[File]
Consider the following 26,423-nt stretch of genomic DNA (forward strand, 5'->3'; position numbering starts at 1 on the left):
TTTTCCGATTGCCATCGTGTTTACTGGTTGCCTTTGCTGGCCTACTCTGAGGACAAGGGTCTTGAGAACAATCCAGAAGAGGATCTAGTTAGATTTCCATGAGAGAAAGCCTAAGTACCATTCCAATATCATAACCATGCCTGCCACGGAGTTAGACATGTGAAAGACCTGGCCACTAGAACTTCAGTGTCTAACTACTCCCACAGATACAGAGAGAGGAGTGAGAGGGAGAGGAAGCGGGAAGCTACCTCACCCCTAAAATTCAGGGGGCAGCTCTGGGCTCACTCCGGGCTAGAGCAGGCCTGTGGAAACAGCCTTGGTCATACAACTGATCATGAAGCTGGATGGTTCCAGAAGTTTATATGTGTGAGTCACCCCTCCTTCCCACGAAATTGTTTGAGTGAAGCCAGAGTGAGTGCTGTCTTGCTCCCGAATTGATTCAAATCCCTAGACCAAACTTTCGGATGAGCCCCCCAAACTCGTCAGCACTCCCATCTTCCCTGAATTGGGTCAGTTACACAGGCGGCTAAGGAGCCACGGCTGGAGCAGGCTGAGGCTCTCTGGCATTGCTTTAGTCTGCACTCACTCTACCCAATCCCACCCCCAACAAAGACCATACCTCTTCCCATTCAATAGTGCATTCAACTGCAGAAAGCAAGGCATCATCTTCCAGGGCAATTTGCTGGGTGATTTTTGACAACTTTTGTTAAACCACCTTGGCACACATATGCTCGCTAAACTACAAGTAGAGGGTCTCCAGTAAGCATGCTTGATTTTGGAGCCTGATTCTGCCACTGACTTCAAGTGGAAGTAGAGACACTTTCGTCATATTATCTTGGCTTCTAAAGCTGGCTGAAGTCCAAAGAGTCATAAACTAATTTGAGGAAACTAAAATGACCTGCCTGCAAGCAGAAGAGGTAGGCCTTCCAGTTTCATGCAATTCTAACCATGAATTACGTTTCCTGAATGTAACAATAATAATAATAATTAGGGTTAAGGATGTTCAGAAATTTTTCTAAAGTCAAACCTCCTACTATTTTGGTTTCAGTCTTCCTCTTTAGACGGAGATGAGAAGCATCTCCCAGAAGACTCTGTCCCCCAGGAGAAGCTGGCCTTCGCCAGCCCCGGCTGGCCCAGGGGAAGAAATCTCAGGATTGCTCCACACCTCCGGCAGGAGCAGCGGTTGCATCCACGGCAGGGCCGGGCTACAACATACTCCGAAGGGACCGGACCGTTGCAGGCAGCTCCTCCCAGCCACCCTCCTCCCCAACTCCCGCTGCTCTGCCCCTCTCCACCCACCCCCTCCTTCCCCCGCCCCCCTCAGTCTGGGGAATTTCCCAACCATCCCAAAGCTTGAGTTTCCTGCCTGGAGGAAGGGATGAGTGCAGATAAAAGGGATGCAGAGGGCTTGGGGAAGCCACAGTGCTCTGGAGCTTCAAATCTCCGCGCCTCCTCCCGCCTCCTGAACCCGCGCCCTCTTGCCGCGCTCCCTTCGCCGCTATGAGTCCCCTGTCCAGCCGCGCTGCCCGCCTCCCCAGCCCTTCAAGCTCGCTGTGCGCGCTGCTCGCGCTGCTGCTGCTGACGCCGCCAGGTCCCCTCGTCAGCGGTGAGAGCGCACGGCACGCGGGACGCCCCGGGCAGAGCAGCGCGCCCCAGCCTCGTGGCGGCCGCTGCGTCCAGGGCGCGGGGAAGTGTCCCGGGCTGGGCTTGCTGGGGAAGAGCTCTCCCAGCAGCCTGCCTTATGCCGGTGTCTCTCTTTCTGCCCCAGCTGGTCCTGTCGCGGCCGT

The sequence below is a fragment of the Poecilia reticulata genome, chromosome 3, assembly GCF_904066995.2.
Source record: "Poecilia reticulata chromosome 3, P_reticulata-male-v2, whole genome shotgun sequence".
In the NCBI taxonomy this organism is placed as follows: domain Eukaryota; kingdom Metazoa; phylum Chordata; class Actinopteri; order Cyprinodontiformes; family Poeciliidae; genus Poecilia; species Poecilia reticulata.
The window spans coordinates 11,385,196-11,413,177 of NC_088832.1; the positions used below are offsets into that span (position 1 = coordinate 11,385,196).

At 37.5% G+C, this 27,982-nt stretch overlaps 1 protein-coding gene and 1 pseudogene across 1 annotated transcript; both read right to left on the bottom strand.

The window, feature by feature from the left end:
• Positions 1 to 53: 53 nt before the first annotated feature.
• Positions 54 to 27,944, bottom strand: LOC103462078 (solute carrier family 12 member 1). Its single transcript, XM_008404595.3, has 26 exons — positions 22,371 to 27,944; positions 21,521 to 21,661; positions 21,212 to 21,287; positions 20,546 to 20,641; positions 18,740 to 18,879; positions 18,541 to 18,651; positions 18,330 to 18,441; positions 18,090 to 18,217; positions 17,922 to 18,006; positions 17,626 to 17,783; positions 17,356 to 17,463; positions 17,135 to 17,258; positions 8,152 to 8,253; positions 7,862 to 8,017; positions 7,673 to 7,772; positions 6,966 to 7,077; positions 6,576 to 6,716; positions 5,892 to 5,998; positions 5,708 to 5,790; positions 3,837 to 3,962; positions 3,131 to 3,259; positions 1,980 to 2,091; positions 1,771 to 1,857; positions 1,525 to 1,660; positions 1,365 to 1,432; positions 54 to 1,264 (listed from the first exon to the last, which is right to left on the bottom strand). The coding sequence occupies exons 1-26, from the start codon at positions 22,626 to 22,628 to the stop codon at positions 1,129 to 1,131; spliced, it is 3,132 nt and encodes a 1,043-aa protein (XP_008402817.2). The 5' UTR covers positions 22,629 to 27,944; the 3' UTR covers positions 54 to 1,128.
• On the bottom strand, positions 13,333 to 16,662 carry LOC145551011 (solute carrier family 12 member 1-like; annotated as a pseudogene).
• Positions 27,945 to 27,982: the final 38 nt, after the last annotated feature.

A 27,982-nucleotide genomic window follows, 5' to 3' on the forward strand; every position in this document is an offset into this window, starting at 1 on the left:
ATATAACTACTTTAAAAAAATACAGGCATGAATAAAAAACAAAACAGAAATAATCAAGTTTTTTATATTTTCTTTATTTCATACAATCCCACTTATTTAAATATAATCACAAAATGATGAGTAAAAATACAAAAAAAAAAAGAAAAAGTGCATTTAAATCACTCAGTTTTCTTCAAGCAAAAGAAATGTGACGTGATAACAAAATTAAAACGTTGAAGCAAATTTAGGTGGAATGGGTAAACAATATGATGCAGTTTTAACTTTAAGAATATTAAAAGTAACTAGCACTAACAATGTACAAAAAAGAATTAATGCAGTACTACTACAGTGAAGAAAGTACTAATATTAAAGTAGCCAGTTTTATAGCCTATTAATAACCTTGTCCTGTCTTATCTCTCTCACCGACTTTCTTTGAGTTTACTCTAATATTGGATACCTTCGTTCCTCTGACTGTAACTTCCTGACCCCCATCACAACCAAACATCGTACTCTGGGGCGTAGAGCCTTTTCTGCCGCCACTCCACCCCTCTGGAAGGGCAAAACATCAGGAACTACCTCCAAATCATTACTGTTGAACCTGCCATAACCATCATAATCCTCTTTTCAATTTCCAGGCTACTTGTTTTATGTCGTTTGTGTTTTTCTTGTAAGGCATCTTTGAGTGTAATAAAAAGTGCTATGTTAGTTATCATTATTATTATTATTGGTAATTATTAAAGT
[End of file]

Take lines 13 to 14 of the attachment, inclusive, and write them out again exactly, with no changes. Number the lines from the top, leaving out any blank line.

A 27,982-nucleotide genomic window follows, 5' to 3' on the forward strand; every position in this document is an offset into this window, starting at 1 on the left:
ATATAACTACTTTAAAAAAATACAGGCATGAATAAAAAACAAAACAGAAATAATCAAGTTTTTTATATTTTCTTTATTTCATACAATCCCACTTATTTAAATATAATCACAAAATGATGAGTAAAAATACAAAAAAAAAAAGAAAAAGTGCATTTAAATCACTCAGTTTTCTTCAAGCAAAAGAAATGTGACGTGATAACAAAATTAAAACGTTGAAGCAAATTTAGGTGGAATGGGTAAACAATATGATGCAGTTTTAACTTTAAGAATATTAAAAGTAACTAGCACTAACAATGTACAAAAAAGAATTAATGCAGTACTACTACAGTGAAGAAAGTACTAATATTAAAGTAGCCAGTTTTATAGCCTATTAATAACCTTGTCCTGTCTTATCTCTCTCACCGACTTTCTTTGAGTTTACTCTAATATTGGATACCTTCGTTCCTCTGACTGTAACTTCCTGACCCCCATCACAACCAAACATCGTACTCTGGGGCGTAGAGCCTTTTCTGCCGCCACTCCACCCCTCTGGAAGGGCAAAACATCAGGAACTACCTCCAAATCATTACTGTTGAACCTGCCATAACCATCATAATCCTCTTTTCAATTTCCAGGCTACTTGTTTTATGTCGTTTGTGTTTTTCTTGTAAGGCATCTTTGAGTGTAATAAAAAGTGCTATGTTAGTTATCATTATTATTATTATTGGTAATTATTAAAGT